Marina Bay Sands Hotel, Singapore, Serious Luxury and an Awesome View


After living in Singapore (not at Marina Bay Sands!) for nearly one year, frequently gazing up at the majestically modern building shaped like a ship that is easily the most striking feature of the Singapore skyline, I finally got a chance to experience one of the most luxurious hotels in this metropolis, Marina Bay Sands hotel. Marina Bay Sands by night

A guest was visiting me and my husband in Singapore and I recommended her to spend one night of her trip at Marina Bay Sands. She was given a free upgrade to a suite, which was massive, with a large sitting room, meeting space, kitchen area (though no cooking facilities), two bathrooms (well, actually one bathroom and one powder room, ahem), a suitably plush bedroom, and a large balcony. The suite was not on the more expensive city-view side, but looked out over Gardens By The Bay, also a pleasant view. There was also a surprise in the suite; apparently each suite has something a bit special, its own room. My guest’s suite had its own karaoke room!

Chilling out watching one of the large flatscreen TVs, lounging on the massive soft sofa, drinking coffee made from the espresso machine, it would have been easy to spend a long time in the suite. We tried the room service, ordering dinner, and it was exquisite. But, Marina Bay Sands is certainly not all about the rooms. From outside, staring up at the top of the MBS building as I frequently did, you can see some palms trees, but not much else. In fact there is a long swimming pool running most of the way along the top, with plentiful sun-loungers, and quite simply the most spectacularly breathtaking view in Singapore. With my guest’s single booking we got swimming pool vouchers for me and my husband as well.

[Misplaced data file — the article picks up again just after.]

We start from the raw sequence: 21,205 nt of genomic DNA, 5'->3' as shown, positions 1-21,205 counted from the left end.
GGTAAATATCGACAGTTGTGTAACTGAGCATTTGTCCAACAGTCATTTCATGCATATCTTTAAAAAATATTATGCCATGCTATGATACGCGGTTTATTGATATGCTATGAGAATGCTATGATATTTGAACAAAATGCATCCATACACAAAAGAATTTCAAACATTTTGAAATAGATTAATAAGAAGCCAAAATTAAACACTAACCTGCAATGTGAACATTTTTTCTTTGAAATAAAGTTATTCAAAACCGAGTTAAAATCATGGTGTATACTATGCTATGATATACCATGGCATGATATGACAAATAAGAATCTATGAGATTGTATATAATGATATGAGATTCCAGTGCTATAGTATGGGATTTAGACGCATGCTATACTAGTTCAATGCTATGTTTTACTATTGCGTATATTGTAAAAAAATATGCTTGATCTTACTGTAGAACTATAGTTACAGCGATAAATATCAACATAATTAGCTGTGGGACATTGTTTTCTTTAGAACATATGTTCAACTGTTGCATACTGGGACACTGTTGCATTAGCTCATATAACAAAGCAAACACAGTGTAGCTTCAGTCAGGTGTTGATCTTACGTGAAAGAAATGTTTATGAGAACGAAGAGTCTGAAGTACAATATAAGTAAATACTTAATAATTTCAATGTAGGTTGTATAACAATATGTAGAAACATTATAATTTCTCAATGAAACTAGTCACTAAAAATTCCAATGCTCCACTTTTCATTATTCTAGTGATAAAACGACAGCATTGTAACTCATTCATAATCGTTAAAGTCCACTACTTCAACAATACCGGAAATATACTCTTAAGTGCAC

The view was stunning; I could have spent weeks just admiring it. And swimming while gazing at it was wonderful. But the water was freezing cold! I guess that’s the effect of being so high up in Singapore’s typically cloudy weather. Despite the low temperatures and strong winds, it was totally amazing. Known as the Skypark, as well as the long pool there are several hot jacuzzis, a chocolate bar which I didn’t try, a viewing area, and free drinking water. Towels were of course provided, and we, like many other guests, simply wore the hotel-provided dressing gowns over our swimming costumes to travel upwards in the lift. The atmosphere was of decadent relaxation, and I felt I was seeing how “the other half” live. Although it was back to reality after just one day, always a stickler for a good view, I’m pleased I had the opportunity to indulge in Singapore’s best. Pool and view

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Riding the Sentosa Express Train, Singapore [Video]


Riding the Sentosa Express monorail from Imbiah station to Sentosa station at Vivocity. This is one of my favourite places in Singapore.
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A Ride in the Sentosa Tiger Sky Tower Singapore [Video]


Panoramic views of Sentosa and across to Singapore from the Tiger Sky Tower, a revolving observation tower on Sentosa island.

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Haw Par Villa, Singapore